Melissa and Doug Tow Truck Magnetic Puzzle Game

What? Cheering for a tow truck? Yes! I know. Sounds crazy, right? I live in Chicago, and typically, tow trucks are not much fun. It usually means that you missed a No Parking sign. Not this time!

Little boys love this puzzle game. They can’t get enough of the car crashes and want to help!

Nurturing and the brain

People know that nurturing leads to well adjusted adults.  Studies have looked at the psychological impact of nurturing.  Now, we know that it aids leaning, too. A  study from Washington University School of Medicine in St. Louis shows that mother’s nurturing leads to changes in the brain.  Specifically, It leads to growth in the hippocampus which is important to learning, memory, and stress response.

Nap time

Summer is here.  That means fun, fun, fun.  Just don’t forget to schedule nap time for your toddler.  A study by the University of Colorado Boulder shows the importance of a daytime nap. Children, who missed a day time nap showed less positive emotional responses, were less likely to demonstrate they didn’t understand, and were less likely to ask for help.  A sleepy toddler will therefore be less socially engaged, less likely to cope with frustration leading to tantrums, and were less positive. Take a siesta.  You and your child will be ready for more fun!

Help your child talk: Expand for your child

Trying to help your child expand from one word utterances, then add a word.  Sounds simple because it is.  Adding a word will provide your child with a model for how to combine words.   Your little one doesn’t have to repeat after you.  Listening is his only task.  But in time, you will hear longer phrases. Here are a few examples: Child says  “up”                    You say “pick up” Child says  “all gone”          You say “crackers all gone” Child says  “shoe”                You say “shoe off”

Hello, Animals! by Smriti Prasadam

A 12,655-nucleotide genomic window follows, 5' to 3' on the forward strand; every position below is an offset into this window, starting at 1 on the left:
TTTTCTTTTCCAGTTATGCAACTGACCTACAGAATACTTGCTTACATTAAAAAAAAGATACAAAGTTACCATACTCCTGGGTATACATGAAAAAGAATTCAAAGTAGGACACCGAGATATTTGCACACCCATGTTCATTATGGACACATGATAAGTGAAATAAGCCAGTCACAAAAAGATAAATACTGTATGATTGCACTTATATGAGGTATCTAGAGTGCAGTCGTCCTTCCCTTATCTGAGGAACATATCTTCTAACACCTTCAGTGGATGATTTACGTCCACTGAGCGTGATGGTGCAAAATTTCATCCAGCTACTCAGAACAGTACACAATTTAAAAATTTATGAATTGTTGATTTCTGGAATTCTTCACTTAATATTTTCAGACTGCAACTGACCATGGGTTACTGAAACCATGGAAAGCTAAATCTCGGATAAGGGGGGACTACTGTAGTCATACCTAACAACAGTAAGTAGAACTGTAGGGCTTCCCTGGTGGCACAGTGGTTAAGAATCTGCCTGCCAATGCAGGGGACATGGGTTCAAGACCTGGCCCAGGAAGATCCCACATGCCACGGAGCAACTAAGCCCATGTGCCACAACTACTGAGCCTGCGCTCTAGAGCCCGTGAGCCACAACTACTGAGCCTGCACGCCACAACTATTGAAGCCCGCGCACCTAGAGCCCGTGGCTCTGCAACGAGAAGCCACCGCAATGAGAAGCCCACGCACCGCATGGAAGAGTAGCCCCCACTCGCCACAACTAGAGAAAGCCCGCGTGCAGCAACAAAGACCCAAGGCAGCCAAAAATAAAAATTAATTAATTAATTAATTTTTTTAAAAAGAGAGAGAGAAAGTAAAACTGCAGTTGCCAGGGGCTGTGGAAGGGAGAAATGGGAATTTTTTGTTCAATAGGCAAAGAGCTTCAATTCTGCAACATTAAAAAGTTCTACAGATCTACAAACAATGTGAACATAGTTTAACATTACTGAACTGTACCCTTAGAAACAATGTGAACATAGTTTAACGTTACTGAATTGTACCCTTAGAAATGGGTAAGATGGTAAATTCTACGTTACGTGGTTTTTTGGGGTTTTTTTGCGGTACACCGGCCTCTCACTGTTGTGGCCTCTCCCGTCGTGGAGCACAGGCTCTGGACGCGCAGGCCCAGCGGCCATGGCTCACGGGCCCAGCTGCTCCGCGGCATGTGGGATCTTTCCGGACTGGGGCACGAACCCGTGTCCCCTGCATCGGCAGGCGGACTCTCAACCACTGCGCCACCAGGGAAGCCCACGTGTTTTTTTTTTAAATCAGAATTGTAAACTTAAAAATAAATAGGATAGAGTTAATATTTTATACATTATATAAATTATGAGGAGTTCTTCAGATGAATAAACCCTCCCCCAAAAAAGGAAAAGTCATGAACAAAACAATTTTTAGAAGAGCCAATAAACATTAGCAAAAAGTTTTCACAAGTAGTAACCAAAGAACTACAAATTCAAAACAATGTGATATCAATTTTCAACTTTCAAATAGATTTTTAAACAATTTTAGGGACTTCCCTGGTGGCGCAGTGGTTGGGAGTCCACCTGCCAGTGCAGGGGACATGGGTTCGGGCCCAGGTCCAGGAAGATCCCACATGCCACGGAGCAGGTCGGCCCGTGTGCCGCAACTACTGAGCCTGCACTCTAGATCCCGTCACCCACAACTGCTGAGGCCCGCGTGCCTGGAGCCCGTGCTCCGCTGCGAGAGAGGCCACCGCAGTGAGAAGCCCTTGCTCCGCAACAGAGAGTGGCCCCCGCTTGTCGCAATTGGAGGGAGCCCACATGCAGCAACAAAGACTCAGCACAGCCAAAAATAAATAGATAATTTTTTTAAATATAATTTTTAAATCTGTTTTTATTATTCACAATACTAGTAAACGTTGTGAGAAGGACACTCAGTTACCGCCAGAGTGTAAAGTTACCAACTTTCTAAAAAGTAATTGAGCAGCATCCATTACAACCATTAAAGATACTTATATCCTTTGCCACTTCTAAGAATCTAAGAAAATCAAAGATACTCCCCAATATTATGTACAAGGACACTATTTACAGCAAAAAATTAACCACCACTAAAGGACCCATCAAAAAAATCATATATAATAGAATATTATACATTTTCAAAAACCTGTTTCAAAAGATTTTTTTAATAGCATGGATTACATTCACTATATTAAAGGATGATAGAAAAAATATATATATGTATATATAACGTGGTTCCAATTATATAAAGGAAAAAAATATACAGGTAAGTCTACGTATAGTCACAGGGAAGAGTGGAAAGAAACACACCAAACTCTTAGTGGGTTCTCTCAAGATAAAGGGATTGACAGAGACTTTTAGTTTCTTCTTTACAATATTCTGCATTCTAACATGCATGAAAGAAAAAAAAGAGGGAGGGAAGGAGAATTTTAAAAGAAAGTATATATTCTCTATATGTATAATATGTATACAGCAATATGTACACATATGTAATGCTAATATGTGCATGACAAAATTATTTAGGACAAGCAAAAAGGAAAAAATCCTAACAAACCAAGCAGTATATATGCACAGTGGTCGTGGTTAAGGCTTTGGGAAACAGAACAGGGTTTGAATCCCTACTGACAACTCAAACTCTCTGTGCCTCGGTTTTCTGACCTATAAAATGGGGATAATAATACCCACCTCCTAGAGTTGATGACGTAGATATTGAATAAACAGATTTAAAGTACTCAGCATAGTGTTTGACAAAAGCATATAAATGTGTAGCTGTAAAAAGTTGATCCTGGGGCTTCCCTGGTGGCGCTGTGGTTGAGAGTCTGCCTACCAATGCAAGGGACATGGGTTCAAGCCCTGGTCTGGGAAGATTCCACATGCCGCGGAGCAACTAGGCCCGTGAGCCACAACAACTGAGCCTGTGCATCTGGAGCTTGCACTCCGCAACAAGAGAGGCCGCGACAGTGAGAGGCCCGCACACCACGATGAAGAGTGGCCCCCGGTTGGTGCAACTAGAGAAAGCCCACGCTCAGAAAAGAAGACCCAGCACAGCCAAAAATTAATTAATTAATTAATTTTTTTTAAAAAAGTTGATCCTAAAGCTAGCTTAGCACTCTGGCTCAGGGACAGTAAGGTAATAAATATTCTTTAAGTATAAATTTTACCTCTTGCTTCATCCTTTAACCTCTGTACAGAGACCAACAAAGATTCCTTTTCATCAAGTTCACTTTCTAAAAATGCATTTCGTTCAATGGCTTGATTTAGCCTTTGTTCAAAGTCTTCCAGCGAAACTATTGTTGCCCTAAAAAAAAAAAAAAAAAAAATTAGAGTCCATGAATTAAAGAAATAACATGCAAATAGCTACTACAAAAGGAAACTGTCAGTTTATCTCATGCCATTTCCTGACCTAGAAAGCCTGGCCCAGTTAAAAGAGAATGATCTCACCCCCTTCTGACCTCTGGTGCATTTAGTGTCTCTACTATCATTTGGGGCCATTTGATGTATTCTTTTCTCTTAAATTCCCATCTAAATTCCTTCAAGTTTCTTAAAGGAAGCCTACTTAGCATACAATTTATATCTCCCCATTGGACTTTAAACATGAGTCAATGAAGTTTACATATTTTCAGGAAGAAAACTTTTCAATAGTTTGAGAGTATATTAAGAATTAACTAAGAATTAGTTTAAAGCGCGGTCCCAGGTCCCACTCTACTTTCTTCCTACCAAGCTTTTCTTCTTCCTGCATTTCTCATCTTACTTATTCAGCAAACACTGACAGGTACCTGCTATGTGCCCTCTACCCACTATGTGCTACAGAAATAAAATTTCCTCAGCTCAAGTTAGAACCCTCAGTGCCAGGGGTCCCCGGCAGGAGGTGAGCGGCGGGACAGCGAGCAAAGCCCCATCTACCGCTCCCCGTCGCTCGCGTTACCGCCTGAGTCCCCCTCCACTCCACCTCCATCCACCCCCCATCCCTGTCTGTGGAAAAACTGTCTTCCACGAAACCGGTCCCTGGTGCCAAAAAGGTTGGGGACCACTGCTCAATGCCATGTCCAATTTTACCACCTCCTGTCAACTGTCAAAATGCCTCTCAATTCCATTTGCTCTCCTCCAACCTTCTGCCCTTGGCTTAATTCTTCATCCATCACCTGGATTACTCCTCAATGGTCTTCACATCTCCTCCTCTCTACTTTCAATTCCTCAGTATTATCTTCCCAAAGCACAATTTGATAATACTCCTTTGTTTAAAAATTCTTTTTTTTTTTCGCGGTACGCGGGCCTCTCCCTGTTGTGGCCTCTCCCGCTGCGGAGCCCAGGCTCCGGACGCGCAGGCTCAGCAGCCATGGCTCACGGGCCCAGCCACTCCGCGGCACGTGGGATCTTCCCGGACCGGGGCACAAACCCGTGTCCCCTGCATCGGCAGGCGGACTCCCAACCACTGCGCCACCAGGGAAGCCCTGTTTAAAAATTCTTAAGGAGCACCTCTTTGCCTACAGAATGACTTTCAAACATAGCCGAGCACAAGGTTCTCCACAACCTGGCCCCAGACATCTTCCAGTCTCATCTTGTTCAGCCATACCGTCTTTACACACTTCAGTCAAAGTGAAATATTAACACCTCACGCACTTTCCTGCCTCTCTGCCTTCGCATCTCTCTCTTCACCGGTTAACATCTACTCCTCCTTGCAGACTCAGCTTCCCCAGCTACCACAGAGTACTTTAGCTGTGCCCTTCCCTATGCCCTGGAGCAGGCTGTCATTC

Hello, reader! Hello, Animals! This board book has great black and white illustrations with shinny splashes.  The words are simple, repetitive lines:  “Hello, animal!”.  Each page also lists sounds related to the animal. This book is great for young children since they can say “hi” to all of the animals.  Kids also love naming the animals and imitating their sounds.  This will be a favorite!  

Happy Birthday from Melissa and Doug

Happy birthday to you! Happy birthday to you! Happy birthday from Melissa and Doug. Happy birthday to you!! Every day is a party with this delicious toy.  In fact, this is my most popular toy.  My clients request it again and again.  Each time we use it, we find new and creative ways to celebrate. I use this toy to work on making requests, describing, following directions, and asking and answering questions.  Children love to decorate, cut, and serve the cake.  What great verbs…don’t forget to work on those! Since all children love birthday parties, you will be using the toy for years to come.

Help your child talk: Talk about what your child is doing

Last month, I wrote about talking about what you are doing.  This week, let’s look at talking about what your child is doing. When you narrate what your child is doing, seeing, or feeling, he’ll learn the words to express himself better.  Just remember to repeat, repeat, repeat.  Use shorter sentences and phrases, too.  Then your child will be more likely to use your words as his own.

Help your child talk: Talk about what you are doing

You are busy.   You don’t have time to work on language.  Well, at least you think that you don’t.    But all that you need to do is talk! To help your child, talk out loud about what you are doing.  While washing the dishes, talk about the dirty cups, soap, washing, etc.  While doing the laundry, talk about putting the items in and out of the washer, folding, the warm or wet clothes, and smells of the detergent and fabric softener.  Hate making the bed, talk about your feelings and why you complete the chore anyway. Your child will learn valuable language by listening.  Hopefully soon, they can pitch in with the chores, too!

Where are Baby’s Easter Eggs? By Karen Katz

In this book, baby needs to find the Easter eggs. Your child needs to help!

Karen Katz brings us another great book for the Easter season: “Where are Baby’s Easter Eggs?” The repetitive lines of the story are great for teaching sentence structure, questions, yes and no responses, and spring vocabulary.

Help your child talk: Mix up a routine

Your child loves routines because it helps them know what to expect.  Use this love of routines to enhance your child’s communication. Set up a routine for play or a daily task.  During the routine, talk about what you and your child are doing.  Practice this routine, then mix it up. When you change the routine, your child will let you know his thoughts through words or gestures. Let’s look at the routine of hand washing. 1.  If you use a phrase over and over, don’t say the last word, then wait to see what your child does. 2.  Forget the soap. 3.  Give the child the towel before you wash hands. 4.  When your hands are dirty, act like you don’t know what to do. Then wait!  Your child will say or do something.  Of course, they will think you are silly!  It is so much fun to hear

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